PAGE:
But some students worry a loss of power could pose an academic problem. “One professor maintained a Tuesday deadline for an online submission, which I honestly find ignorant to the potential for losing power,” said Matt Wood, a fifth-year architecture major. If the storm is as bad as predicted, Wood said he hopes students stay inside and take proper precautions. “As rare as a hurricane is in Syracuse, we don’t need any heroes,” he said. Though most students are celebrating the cancellation of classes and are glad the university is erring on the side of caution, some said they aren’t sure Syracuse will actually be affected by the superstorm. “I feel like it’s just a situation like where it snows in Atlanta and everybody freaks out,” said Stephanie Shaw, a senior English and textual studies major. Shaw said she doesn’t necessarily think people are overreacting, but that they’re trying to brace themselves for a storm more typical in the Caribbean than this far north. But she did say she was excited for the days off and said it reminded her of her childhood, when kids would sleep with their pajamas inside out, hoping for a day off from school. For Jennifer Osias, this “experience” couldn’t have come at a better time. “I was so happy,” said Osias, a senior political science and international relations double major. “This just made my week from Hell so much better.” @evanbianchi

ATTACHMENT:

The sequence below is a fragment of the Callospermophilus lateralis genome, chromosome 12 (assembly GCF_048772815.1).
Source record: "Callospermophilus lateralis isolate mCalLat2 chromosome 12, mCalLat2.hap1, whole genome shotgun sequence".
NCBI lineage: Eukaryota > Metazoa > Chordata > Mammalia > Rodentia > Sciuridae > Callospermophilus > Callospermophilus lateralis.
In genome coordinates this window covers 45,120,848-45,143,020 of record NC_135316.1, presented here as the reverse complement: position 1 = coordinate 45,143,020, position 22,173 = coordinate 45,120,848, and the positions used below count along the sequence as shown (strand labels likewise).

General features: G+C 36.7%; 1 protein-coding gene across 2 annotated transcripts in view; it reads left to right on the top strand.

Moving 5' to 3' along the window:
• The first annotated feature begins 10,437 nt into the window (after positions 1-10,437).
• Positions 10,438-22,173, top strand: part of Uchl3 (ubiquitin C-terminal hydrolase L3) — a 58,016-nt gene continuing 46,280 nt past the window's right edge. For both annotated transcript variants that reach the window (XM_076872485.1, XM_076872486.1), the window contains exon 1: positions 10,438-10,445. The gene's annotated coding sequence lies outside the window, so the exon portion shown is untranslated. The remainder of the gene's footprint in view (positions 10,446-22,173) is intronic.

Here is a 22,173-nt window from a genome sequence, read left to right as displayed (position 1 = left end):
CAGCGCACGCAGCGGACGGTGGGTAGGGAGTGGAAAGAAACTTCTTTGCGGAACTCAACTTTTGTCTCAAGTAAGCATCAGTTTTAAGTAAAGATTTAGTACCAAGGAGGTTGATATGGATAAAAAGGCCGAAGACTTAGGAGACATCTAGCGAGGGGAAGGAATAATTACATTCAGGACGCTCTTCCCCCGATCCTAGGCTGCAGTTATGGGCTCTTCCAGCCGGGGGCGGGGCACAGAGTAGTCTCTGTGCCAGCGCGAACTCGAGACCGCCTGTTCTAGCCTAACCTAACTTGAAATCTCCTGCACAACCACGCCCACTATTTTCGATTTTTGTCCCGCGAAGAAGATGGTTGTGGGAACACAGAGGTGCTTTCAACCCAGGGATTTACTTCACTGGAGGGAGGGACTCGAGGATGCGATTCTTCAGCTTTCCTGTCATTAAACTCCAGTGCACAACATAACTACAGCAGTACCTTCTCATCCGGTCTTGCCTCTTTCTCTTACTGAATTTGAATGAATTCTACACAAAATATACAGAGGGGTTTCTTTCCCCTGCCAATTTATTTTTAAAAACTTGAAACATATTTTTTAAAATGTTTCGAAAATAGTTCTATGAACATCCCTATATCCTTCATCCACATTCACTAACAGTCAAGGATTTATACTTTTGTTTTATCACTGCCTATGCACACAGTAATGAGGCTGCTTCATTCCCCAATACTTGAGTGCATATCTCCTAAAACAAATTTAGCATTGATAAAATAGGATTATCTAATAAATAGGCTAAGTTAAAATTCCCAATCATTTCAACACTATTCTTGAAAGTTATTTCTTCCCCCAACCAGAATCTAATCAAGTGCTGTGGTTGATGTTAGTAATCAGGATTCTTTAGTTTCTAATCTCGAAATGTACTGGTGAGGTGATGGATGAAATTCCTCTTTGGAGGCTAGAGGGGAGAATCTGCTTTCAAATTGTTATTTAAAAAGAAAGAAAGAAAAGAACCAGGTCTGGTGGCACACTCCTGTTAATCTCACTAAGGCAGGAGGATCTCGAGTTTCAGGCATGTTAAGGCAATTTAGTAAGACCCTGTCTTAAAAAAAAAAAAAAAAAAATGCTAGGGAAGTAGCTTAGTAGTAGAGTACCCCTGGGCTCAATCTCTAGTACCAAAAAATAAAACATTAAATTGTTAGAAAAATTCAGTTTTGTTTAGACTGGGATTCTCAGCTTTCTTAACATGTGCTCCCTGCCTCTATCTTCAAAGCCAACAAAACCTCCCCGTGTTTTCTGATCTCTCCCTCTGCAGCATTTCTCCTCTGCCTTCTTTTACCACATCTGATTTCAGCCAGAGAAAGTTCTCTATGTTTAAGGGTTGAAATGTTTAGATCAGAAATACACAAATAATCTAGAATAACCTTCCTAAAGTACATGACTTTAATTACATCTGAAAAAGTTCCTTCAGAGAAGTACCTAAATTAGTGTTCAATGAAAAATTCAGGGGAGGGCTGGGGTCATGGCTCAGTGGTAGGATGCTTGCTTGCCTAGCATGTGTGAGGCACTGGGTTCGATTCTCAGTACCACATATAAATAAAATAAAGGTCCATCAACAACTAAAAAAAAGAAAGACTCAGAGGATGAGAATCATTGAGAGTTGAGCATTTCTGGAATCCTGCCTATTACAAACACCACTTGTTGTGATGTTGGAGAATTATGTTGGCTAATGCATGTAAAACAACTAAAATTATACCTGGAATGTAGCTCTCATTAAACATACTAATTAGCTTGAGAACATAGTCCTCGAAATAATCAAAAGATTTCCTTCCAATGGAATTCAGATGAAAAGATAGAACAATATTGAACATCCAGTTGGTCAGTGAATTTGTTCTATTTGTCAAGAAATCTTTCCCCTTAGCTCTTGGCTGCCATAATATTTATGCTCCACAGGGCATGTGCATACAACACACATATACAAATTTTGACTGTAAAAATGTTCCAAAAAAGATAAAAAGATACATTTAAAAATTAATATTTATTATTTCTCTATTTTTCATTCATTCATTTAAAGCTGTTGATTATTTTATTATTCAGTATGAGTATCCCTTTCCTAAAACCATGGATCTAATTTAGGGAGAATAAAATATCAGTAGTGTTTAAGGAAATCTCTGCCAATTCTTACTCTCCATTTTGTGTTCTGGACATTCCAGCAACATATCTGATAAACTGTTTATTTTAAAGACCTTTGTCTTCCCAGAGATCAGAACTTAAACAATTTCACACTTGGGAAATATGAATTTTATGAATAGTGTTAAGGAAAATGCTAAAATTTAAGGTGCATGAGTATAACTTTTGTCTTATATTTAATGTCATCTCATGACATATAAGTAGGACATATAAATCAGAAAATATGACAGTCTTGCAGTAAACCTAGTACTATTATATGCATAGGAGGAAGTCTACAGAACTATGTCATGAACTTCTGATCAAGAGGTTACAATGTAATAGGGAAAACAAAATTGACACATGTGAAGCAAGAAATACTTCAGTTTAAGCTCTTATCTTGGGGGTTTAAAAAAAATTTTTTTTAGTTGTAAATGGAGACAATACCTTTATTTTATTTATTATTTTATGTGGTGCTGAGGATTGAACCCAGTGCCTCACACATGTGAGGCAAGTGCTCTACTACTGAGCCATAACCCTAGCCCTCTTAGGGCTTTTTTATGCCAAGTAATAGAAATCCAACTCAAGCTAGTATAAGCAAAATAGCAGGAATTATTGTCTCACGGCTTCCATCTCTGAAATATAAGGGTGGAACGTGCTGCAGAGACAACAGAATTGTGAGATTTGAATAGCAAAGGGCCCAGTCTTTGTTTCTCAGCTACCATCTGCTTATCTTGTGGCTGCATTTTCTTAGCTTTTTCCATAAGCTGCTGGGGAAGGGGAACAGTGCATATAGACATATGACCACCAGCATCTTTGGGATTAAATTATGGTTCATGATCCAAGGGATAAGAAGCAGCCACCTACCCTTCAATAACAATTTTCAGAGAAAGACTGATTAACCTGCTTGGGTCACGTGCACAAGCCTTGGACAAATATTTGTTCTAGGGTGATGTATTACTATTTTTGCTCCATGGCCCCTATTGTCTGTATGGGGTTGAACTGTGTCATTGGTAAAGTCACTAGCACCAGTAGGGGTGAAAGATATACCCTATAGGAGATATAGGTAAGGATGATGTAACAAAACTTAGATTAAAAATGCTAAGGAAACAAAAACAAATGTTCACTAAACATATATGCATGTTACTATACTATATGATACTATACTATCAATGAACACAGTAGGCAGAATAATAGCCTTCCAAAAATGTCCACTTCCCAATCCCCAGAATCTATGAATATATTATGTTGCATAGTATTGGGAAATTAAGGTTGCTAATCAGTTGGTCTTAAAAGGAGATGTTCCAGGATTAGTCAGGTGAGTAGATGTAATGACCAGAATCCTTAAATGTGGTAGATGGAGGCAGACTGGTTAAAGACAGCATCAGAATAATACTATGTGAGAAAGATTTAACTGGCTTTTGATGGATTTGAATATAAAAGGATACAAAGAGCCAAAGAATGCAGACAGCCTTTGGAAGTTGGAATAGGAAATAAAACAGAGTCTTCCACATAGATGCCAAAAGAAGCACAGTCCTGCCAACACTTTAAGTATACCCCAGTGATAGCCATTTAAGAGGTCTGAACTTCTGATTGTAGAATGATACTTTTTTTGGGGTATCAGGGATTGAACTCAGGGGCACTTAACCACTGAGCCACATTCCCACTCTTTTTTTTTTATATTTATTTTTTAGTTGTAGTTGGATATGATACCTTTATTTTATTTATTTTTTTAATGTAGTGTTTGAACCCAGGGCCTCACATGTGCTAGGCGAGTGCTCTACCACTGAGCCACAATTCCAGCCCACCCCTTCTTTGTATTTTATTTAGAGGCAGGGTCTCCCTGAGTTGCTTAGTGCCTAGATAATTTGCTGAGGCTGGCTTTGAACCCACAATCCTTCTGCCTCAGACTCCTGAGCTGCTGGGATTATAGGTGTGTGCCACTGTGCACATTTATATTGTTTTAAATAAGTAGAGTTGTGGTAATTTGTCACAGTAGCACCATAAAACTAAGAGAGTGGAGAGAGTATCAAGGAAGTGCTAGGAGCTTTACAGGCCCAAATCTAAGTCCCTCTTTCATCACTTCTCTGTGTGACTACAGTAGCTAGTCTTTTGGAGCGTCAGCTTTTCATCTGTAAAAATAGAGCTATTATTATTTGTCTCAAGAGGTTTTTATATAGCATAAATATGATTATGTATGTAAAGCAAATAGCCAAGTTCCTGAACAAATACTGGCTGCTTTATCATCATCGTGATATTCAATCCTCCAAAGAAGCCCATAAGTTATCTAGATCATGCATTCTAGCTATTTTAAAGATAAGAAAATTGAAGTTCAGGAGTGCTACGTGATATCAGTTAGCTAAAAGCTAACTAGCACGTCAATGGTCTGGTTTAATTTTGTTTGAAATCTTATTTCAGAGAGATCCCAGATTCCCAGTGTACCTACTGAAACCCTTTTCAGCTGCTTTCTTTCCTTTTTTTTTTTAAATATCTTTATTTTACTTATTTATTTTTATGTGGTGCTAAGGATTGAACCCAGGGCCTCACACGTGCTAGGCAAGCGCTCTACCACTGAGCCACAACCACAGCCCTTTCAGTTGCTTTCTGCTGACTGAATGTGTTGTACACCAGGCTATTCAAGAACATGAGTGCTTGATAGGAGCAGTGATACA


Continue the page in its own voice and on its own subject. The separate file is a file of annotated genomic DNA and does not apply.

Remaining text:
intensity of this storm and is looking out for the best interest of its faculty and students.” Paris has been a part of the faculty since 1988 and remembers the few other times SU canceled classes. “It’s a unique situation when severe weather affects the area,” he said. “It’s better to be safe than sorry.” History professor David Bennett voiced his concern about the storm and his sons living in the harder-hit Washington, D.C. “People should get home safely and SU is allowing ample time for staff and faculty to do so,” Bennett said. “Schools and government

have closed in other cities and this storm has the potential to be quite violent.” Given that the storm is predicted to be severe, political science professor of 35 years Jeff Stonecash thinks the university took a wise step. Stonecash said he found similarities between the 1993 storm that brought 36 inches of snow and Superstorm Sandy, as the two had such an effect on the city. Said Stonecash: “It really takes a lot to shut down the city of Syracuse, and this is one of those times.”

List of cancellations in the Syracuse community caused by Hurricane-turned Superstorm Sandy:

E.S. Bird Library

Bird Library closed Monday at 1:30 p.m. The library will begin functioning normally Wednesday morning, unless further cancellations occur.

Syracuse City School District